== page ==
How to Use Collected Colors in Paintings

I collect colors on index-sized cards and use them later to select pastels and paints that already are harmonious. By doing this, I struggle less when it comes time to pick out the colors I want to use when starting a painting.



Collecting colors from nature or even works from other artists, and paintings I admire is easy. The most difficult task is to remember to set aside time to do the collections. I started doing this after a workshop with Kathleen Newman in Chicago, an urban sketchbook workshop. She showed how she collects colors on water color scraps. I tried the watercolor cards but found I use pastel so much that the collections of colors means more or is easier to use if the card collection is also in pastel. Whatever medium you use most, seems to make more sense to me. That makes picking out the sticks, or tubes if you use tubes, of color easier for me.


Growing your Color Collection takes the Guesswork out of Color Mixing

Over time, if you set aside time to collect colors when you are painting en plein air, or in the studio during down time, your collection will grow. It seemed pretty puny when I started after Newman's workshop, but now is large enough for me to put into a box of their own.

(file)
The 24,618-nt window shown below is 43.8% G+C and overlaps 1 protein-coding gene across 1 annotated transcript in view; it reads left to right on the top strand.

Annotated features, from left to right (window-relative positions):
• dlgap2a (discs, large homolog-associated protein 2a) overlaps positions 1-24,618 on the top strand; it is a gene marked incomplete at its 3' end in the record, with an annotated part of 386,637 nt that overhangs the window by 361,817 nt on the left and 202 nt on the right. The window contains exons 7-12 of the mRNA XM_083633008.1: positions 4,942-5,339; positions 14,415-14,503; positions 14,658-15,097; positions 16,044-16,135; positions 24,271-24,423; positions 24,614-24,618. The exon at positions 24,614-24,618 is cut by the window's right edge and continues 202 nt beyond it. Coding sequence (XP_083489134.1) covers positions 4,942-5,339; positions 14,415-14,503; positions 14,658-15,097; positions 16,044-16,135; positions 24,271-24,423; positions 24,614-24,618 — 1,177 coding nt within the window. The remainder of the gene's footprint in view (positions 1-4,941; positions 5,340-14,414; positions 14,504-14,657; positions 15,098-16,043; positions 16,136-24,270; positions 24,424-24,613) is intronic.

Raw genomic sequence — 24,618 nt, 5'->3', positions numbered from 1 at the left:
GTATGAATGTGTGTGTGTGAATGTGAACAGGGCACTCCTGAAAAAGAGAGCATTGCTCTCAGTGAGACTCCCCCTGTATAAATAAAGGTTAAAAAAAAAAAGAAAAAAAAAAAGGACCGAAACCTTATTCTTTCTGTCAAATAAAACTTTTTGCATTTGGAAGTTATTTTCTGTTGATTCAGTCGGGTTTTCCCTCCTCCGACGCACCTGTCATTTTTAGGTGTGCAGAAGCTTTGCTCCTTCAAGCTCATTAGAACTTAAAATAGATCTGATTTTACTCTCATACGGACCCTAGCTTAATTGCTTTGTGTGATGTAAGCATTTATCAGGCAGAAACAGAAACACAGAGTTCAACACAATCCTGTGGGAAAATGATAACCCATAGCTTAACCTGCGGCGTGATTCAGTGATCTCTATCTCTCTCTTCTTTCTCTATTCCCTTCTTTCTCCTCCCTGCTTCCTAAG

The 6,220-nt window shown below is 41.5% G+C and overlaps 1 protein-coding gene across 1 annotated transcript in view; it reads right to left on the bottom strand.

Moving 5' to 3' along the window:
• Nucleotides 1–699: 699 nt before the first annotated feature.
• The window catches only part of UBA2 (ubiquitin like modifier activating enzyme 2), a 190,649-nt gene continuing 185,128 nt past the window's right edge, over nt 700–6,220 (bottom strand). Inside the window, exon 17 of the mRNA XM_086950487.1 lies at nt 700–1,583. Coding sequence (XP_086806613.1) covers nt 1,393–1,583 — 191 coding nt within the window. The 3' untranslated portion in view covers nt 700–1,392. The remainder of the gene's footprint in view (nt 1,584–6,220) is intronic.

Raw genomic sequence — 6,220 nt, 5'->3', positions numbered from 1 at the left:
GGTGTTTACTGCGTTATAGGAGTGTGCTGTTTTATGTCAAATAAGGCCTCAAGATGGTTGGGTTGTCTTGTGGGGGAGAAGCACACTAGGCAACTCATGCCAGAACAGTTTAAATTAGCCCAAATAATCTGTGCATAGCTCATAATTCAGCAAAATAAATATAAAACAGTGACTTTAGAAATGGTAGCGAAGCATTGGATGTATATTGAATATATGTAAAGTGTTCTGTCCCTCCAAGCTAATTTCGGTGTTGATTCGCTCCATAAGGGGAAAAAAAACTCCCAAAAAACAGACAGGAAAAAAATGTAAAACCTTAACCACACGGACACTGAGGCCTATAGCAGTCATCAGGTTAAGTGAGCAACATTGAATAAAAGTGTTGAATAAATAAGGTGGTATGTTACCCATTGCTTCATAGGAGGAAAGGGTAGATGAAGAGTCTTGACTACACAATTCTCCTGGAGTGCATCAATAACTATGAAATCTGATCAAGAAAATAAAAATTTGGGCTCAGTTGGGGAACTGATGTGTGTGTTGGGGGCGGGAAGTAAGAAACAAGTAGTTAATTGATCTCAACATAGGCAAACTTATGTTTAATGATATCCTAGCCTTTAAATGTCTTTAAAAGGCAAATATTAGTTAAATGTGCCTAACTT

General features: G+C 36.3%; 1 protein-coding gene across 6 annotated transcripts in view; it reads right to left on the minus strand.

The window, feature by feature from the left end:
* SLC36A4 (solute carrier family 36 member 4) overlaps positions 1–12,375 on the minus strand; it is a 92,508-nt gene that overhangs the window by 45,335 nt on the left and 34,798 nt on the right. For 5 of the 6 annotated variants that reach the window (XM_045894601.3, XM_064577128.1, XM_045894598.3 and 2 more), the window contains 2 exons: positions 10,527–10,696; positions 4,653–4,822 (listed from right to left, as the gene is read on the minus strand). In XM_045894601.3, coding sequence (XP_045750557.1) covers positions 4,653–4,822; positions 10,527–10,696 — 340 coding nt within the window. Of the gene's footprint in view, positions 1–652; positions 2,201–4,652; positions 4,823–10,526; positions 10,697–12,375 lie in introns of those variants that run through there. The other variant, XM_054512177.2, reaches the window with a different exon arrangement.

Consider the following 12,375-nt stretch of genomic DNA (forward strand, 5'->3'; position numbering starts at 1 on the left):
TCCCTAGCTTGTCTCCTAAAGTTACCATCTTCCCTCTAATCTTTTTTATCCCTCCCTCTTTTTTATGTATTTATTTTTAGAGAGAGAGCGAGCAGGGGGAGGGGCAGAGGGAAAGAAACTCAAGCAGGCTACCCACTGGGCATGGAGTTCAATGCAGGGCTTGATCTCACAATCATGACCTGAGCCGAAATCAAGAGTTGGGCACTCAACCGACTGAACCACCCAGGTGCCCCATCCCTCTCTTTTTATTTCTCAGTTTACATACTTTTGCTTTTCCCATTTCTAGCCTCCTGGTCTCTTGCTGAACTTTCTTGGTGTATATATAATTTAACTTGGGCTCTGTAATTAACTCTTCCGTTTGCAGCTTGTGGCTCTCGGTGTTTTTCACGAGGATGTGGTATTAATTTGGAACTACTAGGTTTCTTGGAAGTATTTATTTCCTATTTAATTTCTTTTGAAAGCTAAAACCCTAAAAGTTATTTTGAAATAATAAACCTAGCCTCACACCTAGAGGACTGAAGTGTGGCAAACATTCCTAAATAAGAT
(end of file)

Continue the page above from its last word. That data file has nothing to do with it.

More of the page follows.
Since mine are pastel and not watercolor, I put them into acetate sleeves that are about the size one would use for note cards, 4.5x5.5 inches. These are available from www.clearbags.com





What I learned

  • Be patient, the collection will grow

  • The colors save me lots of time and cut out all the trial and error since they are collected from nature and already are harmonious.

  • I found I have favorite color combinations so after a while I don't need to collect as many color sets on cards as I did when I had no frame of reference, or when I started.




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Avon Waters
Modern Artist